Two words: Mark Rylance. The actor stars in such boffo hits as Don’t Look Up, The Trial of the Chicago 7, and, most recently and most brilliantly, The Outfit.
Two more words: Sally Hawkins. The actor stars in Maudie, Made in Dagenham, and, yes, the pretty horrible, The Shape of Water.
Those two actors could perform a choral reading of the Sears Roebuck catalog, circa 1964, and draw an audience. They co-star in The Phantom of the Open, a bit of a change for each and a chance for both actors to show their comedic streaks. The Phantom of the Open is based on the real life story of the Flitcrofts. Hawkins plays Jean, the Mrs., and Rylance plays Maurice, a bit of a ne’er-do-well, albeit a genial one, living in Barrow-in-Furness, England. He lives by his father’s mantra: “Practice is the road to perfection.”
After watching Tom Watson on the telly in 1975, Flitcroft managed to enter the 1976 British Open Golf Championship Qualifying event with his twin sons as his caddies. He’s not even an amateur, that is, someone who loves the game. He knows nothing about golf, not even enough to, like so many, think it’s a snooty game of the aristocracy. He had never played golf before. He just saw the word “open” and figured he would — and did. At the British Open, he shot 121, the worst round in that event’s history. He became a folk hero.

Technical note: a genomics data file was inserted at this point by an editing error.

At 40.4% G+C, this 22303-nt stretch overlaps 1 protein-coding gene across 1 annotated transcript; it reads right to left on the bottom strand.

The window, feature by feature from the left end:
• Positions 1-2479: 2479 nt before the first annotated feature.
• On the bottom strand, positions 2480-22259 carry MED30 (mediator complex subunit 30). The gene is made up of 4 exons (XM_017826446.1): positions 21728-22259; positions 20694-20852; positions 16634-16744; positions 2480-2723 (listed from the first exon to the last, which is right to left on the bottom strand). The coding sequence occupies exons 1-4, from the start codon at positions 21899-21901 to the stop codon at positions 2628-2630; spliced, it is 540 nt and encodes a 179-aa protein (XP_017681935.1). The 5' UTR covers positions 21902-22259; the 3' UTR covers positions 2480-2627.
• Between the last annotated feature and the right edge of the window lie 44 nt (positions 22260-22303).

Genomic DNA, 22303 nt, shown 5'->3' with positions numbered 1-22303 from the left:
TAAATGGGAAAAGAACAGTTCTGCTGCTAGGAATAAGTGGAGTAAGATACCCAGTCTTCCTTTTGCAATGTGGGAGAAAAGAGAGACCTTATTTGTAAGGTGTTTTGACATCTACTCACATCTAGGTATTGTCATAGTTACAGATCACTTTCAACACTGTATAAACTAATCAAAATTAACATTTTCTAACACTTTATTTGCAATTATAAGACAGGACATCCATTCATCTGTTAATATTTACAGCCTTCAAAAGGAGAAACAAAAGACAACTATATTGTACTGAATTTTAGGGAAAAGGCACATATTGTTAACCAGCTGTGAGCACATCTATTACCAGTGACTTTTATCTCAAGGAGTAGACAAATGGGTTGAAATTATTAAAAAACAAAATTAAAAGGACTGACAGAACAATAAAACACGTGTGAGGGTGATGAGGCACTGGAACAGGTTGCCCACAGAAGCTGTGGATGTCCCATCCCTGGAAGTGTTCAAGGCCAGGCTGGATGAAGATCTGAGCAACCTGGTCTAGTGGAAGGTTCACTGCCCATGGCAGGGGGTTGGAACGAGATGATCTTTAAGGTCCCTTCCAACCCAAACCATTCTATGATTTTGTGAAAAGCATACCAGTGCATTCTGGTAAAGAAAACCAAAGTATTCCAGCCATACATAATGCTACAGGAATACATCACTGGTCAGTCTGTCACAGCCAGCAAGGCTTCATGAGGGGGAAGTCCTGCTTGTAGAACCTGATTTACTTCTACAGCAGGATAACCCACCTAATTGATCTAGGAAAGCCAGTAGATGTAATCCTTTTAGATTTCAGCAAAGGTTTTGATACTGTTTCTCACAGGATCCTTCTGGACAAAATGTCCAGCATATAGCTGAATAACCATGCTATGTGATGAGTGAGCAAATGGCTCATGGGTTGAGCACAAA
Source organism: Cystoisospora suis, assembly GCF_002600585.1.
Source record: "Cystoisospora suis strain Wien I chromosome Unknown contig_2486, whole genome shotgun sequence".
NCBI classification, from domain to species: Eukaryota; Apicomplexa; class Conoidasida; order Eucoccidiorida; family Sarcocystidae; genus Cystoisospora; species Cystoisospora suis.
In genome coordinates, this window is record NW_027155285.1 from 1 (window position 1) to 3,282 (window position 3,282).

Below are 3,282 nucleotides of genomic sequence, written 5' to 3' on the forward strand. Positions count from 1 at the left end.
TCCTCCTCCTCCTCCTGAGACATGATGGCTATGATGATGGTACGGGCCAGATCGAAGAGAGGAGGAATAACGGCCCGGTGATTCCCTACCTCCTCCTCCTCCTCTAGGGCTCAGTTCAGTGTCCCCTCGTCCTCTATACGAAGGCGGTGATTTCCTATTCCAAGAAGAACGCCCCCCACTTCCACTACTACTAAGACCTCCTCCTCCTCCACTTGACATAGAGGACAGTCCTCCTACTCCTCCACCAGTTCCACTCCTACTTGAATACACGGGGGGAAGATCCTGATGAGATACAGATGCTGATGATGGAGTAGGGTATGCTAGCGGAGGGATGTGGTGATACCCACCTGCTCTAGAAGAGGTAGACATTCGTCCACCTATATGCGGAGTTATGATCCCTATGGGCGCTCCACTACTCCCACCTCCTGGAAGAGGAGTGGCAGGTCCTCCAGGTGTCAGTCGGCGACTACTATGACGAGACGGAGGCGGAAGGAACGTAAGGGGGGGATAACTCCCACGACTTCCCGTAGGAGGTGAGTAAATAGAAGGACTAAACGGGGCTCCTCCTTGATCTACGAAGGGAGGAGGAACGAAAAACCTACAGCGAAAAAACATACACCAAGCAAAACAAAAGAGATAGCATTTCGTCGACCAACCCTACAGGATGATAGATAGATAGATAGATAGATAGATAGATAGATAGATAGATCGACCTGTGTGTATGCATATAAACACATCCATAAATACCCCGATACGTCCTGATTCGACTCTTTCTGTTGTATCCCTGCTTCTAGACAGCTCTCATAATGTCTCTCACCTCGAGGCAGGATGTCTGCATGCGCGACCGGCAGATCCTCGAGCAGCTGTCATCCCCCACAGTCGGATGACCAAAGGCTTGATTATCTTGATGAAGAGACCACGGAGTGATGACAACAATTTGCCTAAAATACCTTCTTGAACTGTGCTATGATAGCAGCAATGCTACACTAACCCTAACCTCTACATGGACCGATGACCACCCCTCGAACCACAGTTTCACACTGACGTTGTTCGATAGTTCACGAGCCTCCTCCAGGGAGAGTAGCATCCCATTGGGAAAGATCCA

Rylance, with wooly-worm eyebrows mirroring an overbite, is wonderful in the role, sprinkling lightness about like sunshine. Hawkins believably plays the loving, encouraging wife. Jonah and Christian Lees enact the dancing Flitcroft twins.
Simon Farnaby based his witty screenplay on the biography, The Phantom of the Open, by Scott Murray. Farnaby also wrote the screenplays for both dear Paddington films in which Hawkins starred. Craig Roberts directed The Phantom of the Open with amusement and irony. Sometimes he even stuck his camera in the hole or pulled in close to Jean’s hands on the homerow of her typewriter. Roberts followed a chronological path of the Flitcroft myth, starting where he ended.
The Phantom of the Open in lesser hands would have been a wisp of tissue paper, but with Rylance and Hawkins et al., the film utterly delights as it tells of a sweetly silly moment in sports.